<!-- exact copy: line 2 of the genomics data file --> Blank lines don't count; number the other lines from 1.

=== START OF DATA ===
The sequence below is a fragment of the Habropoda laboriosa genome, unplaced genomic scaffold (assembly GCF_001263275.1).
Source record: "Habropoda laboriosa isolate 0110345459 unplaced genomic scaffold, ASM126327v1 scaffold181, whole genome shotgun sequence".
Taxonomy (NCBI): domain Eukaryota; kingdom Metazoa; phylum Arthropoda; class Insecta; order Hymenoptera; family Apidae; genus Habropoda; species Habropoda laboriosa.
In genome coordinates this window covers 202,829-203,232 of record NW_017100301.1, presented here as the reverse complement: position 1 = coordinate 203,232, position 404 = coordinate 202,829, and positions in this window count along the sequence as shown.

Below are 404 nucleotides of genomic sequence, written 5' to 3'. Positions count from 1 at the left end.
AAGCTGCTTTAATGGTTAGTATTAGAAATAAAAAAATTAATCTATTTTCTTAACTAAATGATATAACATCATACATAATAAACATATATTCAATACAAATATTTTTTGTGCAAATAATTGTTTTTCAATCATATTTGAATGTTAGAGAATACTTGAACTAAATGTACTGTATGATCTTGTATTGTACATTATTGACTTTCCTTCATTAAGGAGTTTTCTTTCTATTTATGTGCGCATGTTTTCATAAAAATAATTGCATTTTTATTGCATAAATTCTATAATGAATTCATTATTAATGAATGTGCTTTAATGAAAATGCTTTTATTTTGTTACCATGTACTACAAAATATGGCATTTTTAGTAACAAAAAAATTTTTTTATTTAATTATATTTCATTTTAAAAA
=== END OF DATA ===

Source record: "Habropoda laboriosa isolate 0110345459 unplaced genomic scaffold, ASM126327v1 scaffold181, whole genome shotgun sequence".